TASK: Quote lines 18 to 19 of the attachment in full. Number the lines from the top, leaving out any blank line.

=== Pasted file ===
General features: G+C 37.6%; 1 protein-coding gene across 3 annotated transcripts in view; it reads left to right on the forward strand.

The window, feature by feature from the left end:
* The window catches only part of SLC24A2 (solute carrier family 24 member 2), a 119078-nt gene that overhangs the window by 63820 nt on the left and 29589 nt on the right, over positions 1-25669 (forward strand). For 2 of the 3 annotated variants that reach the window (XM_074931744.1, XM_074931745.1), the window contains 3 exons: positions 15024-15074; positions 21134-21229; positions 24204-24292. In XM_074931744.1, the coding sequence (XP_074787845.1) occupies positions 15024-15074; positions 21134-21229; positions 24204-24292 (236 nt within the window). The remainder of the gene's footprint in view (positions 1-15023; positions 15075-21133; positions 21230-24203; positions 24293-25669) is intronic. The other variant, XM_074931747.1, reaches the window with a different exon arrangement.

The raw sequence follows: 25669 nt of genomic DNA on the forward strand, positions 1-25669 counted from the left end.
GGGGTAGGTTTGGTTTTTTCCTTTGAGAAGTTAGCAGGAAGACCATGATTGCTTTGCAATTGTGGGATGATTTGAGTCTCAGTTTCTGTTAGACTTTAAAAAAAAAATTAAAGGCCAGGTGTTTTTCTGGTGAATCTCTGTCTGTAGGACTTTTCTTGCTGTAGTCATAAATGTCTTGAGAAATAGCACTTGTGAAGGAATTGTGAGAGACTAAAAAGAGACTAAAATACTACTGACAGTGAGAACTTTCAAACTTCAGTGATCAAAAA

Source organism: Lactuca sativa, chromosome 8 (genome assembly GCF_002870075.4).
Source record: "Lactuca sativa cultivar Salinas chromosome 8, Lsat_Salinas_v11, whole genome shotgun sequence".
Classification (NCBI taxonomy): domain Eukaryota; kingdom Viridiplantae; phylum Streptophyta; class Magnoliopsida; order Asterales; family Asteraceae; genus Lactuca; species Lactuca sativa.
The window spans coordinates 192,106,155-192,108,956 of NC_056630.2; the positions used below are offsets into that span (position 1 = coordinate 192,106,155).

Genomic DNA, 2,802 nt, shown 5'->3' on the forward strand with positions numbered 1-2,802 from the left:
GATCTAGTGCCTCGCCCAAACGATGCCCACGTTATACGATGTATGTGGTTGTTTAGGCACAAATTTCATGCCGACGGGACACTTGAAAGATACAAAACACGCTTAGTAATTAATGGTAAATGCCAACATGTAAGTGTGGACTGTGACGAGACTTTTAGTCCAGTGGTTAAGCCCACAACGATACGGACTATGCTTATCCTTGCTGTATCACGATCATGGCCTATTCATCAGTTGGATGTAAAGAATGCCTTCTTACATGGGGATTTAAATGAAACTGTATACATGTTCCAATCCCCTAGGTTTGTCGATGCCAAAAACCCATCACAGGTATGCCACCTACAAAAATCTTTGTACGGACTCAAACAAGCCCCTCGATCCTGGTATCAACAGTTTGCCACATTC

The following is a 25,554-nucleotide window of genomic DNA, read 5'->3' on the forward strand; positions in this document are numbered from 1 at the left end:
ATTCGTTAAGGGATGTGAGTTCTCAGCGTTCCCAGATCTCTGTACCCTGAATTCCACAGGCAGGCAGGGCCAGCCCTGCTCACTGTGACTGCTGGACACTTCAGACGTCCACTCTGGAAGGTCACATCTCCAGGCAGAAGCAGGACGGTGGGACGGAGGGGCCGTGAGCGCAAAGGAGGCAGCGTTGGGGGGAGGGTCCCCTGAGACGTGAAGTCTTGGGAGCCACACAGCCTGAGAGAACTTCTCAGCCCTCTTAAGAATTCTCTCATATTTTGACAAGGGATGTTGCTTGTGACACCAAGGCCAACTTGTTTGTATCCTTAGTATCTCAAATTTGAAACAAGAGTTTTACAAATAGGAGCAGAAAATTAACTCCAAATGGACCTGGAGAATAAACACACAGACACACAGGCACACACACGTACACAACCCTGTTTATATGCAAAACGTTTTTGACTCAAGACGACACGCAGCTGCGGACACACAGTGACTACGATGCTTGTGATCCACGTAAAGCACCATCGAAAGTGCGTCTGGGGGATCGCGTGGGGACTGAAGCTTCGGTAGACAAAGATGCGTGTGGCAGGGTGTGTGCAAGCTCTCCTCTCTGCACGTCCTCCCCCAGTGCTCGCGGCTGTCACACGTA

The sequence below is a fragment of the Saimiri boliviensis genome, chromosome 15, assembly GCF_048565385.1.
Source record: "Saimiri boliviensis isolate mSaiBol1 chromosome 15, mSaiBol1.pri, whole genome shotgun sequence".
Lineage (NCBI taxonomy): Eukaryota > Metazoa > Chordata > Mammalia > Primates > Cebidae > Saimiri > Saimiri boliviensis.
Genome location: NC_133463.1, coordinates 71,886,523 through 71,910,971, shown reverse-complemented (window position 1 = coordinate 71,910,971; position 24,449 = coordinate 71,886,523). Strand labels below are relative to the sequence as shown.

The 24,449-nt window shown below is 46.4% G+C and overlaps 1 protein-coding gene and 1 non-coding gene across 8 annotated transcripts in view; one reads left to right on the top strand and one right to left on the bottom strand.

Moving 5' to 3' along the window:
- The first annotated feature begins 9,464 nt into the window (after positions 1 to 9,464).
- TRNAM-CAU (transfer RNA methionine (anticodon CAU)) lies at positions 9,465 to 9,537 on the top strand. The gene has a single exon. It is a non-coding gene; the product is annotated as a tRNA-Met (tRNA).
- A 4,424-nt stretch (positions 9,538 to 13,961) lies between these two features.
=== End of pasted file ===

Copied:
The 24,449-nt window shown below is 46.4% G+C and overlaps 1 protein-coding gene and 1 non-coding gene across 8 annotated transcripts in view; one reads left to right on the top strand and one right to left on the bottom strand.

Moving 5' to 3' along the window: